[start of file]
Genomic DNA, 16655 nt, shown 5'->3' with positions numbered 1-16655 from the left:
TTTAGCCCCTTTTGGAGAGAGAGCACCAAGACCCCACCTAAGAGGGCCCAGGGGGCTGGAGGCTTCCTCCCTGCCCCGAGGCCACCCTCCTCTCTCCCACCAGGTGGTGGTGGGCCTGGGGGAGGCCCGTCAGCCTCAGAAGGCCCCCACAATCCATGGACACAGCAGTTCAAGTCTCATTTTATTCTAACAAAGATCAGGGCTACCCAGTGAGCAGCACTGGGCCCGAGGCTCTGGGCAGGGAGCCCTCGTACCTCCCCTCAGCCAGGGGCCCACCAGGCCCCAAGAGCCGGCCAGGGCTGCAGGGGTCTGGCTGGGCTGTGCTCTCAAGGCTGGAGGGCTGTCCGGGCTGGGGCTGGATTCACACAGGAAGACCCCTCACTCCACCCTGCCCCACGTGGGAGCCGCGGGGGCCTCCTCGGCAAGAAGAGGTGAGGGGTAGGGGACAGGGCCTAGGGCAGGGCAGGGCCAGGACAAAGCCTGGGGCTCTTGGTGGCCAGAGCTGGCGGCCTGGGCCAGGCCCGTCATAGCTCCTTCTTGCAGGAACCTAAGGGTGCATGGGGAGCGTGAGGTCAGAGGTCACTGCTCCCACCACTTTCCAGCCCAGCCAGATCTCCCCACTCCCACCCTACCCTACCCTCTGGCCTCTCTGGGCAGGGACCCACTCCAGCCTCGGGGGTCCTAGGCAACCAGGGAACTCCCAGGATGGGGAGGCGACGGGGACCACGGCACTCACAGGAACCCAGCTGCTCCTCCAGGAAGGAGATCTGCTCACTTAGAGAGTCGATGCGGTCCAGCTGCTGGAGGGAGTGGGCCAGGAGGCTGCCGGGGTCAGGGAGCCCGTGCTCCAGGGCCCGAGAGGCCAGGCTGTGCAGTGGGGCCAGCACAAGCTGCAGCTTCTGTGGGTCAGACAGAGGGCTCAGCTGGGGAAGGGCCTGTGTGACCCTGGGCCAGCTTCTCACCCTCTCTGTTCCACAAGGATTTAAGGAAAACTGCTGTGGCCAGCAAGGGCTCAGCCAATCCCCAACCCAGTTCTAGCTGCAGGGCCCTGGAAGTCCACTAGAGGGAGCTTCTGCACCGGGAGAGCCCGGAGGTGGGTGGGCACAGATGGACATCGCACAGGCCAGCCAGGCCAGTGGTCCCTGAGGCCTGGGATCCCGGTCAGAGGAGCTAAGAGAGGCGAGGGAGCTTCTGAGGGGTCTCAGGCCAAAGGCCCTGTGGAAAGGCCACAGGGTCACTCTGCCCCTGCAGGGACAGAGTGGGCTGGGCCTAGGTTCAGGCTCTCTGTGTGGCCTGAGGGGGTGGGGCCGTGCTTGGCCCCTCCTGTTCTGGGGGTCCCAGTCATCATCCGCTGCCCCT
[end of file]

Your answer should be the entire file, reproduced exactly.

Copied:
Genomic DNA, 16655 nt, shown 5'->3' with positions numbered 1-16655 from the left:
TTTAGCCCCTTTTGGAGAGAGAGCACCAAGACCCCACCTAAGAGGGCCCAGGGGGCTGGAGGCTTCCTCCCTGCCCCGAGGCCACCCTCCTCTCTCCCACCAGGTGGTGGTGGGCCTGGGGGAGGCCCGTCAGCCTCAGAAGGCCCCCACAATCCATGGACACAGCAGTTCAAGTCTCATTTTATTCTAACAAAGATCAGGGCTACCCAGTGAGCAGCACTGGGCCCGAGGCTCTGGGCAGGGAGCCCTCGTACCTCCCCTCAGCCAGGGGCCCACCAGGCCCCAAGAGCCGGCCAGGGCTGCAGGGGTCTGGCTGGGCTGTGCTCTCAAGGCTGGAGGGCTGTCCGGGCTGGGGCTGGATTCACACAGGAAGACCCCTCACTCCACCCTGCCCCACGTGGGAGCCGCGGGGGCCTCCTCGGCAAGAAGAGGTGAGGGGTAGGGGACAGGGCCTAGGGCAGGGCAGGGCCAGGACAAAGCCTGGGGCTCTTGGTGGCCAGAGCTGGCGGCCTGGGCCAGGCCCGTCATAGCTCCTTCTTGCAGGAACCTAAGGGTGCATGGGGAGCGTGAGGTCAGAGGTCACTGCTCCCACCACTTTCCAGCCCAGCCAGATCTCCCCACTCCCACCCTACCCTACCCTCTGGCCTCTCTGGGCAGGGACCCACTCCAGCCTCGGGGGTCCTAGGCAACCAGGGAACTCCCAGGATGGGGAGGCGACGGGGACCACGGCACTCACAGGAACCCAGCTGCTCCTCCAGGAAGGAGATCTGCTCACTTAGAGAGTCGATGCGGTCCAGCTGCTGGAGGGAGTGGGCCAGGAGGCTGCCGGGGTCAGGGAGCCCGTGCTCCAGGGCCCGAGAGGCCAGGCTGTGCAGTGGGGCCAGCACAAGCTGCAGCTTCTGTGGGTCAGACAGAGGGCTCAGCTGGGGAAGGGCCTGTGTGACCCTGGGCCAGCTTCTCACCCTCTCTGTTCCACAAGGATTTAAGGAAAACTGCTGTGGCCAGCAAGGGCTCAGCCAATCCCCAACCCAGTTCTAGCTGCAGGGCCCTGGAAGTCCACTAGAGGGAGCTTCTGCACCGGGAGAGCCCGGAGGTGGGTGGGCACAGATGGACATCGCACAGGCCAGCCAGGCCAGTGGTCCCTGAGGCCTGGGATCCCGGTCAGAGGAGCTAAGAGAGGCGAGGGAGCTTCTGAGGGGTCTCAGGCCAAAGGCCCTGTGGAAAGGCCACAGGGTCACTCTGCCCCTGCAGGGACAGAGTGGGCTGGGCCTAGGTTCAGGCTCTCTGTGTGGCCTGAGGGGGTGGGGCCGTGCTTGGCCCCTCCTGTTCTGGGGGTCCCAGTCATCATCCGCTGCCCCT